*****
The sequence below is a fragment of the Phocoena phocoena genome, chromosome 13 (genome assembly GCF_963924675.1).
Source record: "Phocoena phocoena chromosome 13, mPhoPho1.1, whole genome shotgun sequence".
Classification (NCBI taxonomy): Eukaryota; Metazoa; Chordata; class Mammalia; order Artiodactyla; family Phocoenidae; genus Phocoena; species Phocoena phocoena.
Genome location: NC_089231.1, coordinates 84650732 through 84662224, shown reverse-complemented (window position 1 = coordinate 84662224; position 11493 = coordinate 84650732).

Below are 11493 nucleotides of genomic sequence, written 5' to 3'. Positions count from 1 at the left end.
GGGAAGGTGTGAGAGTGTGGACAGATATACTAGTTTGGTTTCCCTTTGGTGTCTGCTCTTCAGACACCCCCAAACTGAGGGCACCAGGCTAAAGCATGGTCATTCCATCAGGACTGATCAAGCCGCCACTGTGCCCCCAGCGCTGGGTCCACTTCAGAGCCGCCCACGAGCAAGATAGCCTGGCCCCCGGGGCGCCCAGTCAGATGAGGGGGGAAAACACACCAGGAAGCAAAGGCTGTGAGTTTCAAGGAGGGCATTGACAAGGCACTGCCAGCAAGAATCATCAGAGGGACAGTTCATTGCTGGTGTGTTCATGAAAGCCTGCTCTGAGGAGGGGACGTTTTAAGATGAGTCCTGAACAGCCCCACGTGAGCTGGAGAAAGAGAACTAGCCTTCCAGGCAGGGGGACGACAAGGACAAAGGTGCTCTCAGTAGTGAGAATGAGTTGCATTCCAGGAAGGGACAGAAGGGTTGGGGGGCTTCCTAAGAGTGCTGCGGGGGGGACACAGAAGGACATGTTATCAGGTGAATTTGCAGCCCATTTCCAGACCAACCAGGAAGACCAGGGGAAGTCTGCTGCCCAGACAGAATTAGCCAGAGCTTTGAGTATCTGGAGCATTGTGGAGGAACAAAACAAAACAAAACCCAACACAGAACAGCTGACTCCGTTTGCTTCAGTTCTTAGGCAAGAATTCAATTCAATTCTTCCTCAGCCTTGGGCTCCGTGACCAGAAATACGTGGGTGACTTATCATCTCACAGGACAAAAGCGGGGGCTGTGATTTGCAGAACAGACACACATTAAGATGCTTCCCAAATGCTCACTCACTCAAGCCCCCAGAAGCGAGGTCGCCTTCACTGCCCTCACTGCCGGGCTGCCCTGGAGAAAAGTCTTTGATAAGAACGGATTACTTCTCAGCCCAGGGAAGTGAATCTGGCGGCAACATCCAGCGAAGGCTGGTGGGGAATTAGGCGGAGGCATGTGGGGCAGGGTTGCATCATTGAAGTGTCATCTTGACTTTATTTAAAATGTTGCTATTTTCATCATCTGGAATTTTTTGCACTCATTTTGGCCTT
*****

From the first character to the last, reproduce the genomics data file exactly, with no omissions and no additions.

The sequence below is a fragment of the Phocoena phocoena genome, chromosome 13 (genome assembly GCF_963924675.1).
Source record: "Phocoena phocoena chromosome 13, mPhoPho1.1, whole genome shotgun sequence".
Classification (NCBI taxonomy): Eukaryota; Metazoa; Chordata; class Mammalia; order Artiodactyla; family Phocoenidae; genus Phocoena; species Phocoena phocoena.
Genome location: NC_089231.1, coordinates 84650732 through 84662224, shown reverse-complemented (window position 1 = coordinate 84662224; position 11493 = coordinate 84650732).

Below are 11493 nucleotides of genomic sequence, written 5' to 3'. Positions count from 1 at the left end.
GGGAAGGTGTGAGAGTGTGGACAGATATACTAGTTTGGTTTCCCTTTGGTGTCTGCTCTTCAGACACCCCCAAACTGAGGGCACCAGGCTAAAGCATGGTCATTCCATCAGGACTGATCAAGCCGCCACTGTGCCCCCAGCGCTGGGTCCACTTCAGAGCCGCCCACGAGCAAGATAGCCTGGCCCCCGGGGCGCCCAGTCAGATGAGGGGGGAAAACACACCAGGAAGCAAAGGCTGTGAGTTTCAAGGAGGGCATTGACAAGGCACTGCCAGCAAGAATCATCAGAGGGACAGTTCATTGCTGGTGTGTTCATGAAAGCCTGCTCTGAGGAGGGGACGTTTTAAGATGAGTCCTGAACAGCCCCACGTGAGCTGGAGAAAGAGAACTAGCCTTCCAGGCAGGGGGACGACAAGGACAAAGGTGCTCTCAGTAGTGAGAATGAGTTGCATTCCAGGAAGGGACAGAAGGGTTGGGGGGCTTCCTAAGAGTGCTGCGGGGGGGACACAGAAGGACATGTTATCAGGTGAATTTGCAGCCCATTTCCAGACCAACCAGGAAGACCAGGGGAAGTCTGCTGCCCAGACAGAATTAGCCAGAGCTTTGAGTATCTGGAGCATTGTGGAGGAACAAAACAAAACAAAACCCAACACAGAACAGCTGACTCCGTTTGCTTCAGTTCTTAGGCAAGAATTCAATTCAATTCTTCCTCAGCCTTGGGCTCCGTGACCAGAAATACGTGGGTGACTTATCATCTCACAGGACAAAAGCGGGGGCTGTGATTTGCAGAACAGACACACATTAAGATGCTTCCCAAATGCTCACTCACTCAAGCCCCCAGAAGCGAGGTCGCCTTCACTGCCCTCACTGCCGGGCTGCCCTGGAGAAAAGTCTTTGATAAGAACGGATTACTTCTCAGCCCAGGGAAGTGAATCTGGCGGCAACATCCAGCGAAGGCTGGTGGGGAATTAGGCGGAGGCATGTGGGGCAGGGTTGCATCATTGAAGTGTCATCTTGACTTTATTTAAAATGTTGCTATTTTCATCATCTGGAATTTTTTGCACTCATTTTGGCCTT